I have dedicated more than half of my adult life to learning all I can about how the media works — not by way of theory, but daily practice. First, as an investigative and court reporter. In 16 years as a staff writer at the Chicago Tribune. As a Pulitzer Prize finalist in a team reporting effort that won a Polk Ward. In earning my Masters degree in Communication. In writing a journalism textbook. In coaching a team of college journalists to capture a best in the nation award from the Society of Professional Journalists. Most college reporters can see what Zuck and Jack cannot see or refuse to acknowledge.

It’s this simple: No matter what conspiracy theorists say about Twitter and Facebook censoring the president, these are public companies. Don’t like them reserving the right to determine who’s allowed and who’s not on their platforms? Tough. That’s not blocking your free speech. In many cases, it’s not even free speech to begin with. Still, you are perfectly “free” to take it elsewhere. You’re not being censored by a government body but restricted by a for-profit company.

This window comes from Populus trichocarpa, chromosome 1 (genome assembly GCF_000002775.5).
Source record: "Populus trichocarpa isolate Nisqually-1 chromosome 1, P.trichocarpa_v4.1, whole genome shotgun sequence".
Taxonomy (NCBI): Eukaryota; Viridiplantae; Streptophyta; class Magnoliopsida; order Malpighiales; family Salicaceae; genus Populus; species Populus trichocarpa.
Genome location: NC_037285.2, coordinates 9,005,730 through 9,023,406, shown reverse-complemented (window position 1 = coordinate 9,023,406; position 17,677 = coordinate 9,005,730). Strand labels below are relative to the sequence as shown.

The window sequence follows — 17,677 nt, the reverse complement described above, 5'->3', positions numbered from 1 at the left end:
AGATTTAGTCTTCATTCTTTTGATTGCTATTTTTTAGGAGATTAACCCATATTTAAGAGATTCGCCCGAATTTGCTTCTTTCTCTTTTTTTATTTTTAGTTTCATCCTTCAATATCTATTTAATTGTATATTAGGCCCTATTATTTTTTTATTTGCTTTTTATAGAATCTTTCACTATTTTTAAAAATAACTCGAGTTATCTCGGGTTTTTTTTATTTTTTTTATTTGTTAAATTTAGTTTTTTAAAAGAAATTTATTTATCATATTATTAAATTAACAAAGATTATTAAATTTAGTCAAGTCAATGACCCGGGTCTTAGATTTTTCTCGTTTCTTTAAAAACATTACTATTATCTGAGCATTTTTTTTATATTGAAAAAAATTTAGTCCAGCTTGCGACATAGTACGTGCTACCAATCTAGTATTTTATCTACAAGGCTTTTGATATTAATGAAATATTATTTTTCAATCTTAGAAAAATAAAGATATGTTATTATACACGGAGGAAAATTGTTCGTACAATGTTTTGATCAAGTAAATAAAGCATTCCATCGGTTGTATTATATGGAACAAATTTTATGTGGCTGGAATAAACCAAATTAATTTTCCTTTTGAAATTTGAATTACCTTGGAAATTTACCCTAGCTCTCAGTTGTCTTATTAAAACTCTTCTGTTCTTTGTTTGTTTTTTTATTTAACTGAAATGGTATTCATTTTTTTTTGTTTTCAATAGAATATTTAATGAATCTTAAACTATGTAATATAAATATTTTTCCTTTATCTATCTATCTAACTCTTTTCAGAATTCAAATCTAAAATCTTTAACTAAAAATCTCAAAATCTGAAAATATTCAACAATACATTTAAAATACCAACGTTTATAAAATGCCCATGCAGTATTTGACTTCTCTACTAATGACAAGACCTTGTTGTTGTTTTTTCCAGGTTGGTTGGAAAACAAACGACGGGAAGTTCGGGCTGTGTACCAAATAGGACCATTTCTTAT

And for techies out there who thought they were protecting free speech to being with: Why did you elevate the adolescent pettiness of passing nasty, catty, mean girl and bully boy notes in class to a place at the apex of the public square? That’s damn irresponsible. No Twitter trump-et? No Capitol riot. End of story.

Again, take it from the “Tweeps” themselves: Despite our efforts to serve the public conversation, as Trump’s megaphone, we helped fuel the deadly events of January 6th.

Those employees were courageous enough to stand up. So where is Jack Dorsey? If we’re going to hold our political leaders accountable we need to ask the enablers to do a reality check as well. At least I know this: Journalists are held accountable every single day for their actions. How about the coders-turned-(social) media titans?

If only. As I learned long ago, billionaires both conservative and liberal hide behind shields of privilege and a phalanx of media reps. If Dorsey has any guts, he will repent in public. I promise, I will not hold my breath.

Remember: Repentance is bad for business and shareholder value. Twitter closed Wednesday at $47.22 per share, up 37.35 percent over the last six months.

Let freedom ring, share prices rise, conspiracies pose as truth, and enablers rationalize.

Enablers like Jack Dorsey.

God Bless the United States of America, 280 characters at a time.

Lou Carlozo is the Editor In Chief of Qwoted. All opinions expressed are conspiracy theories. lou@qwoted.com or connect via LinkedIn.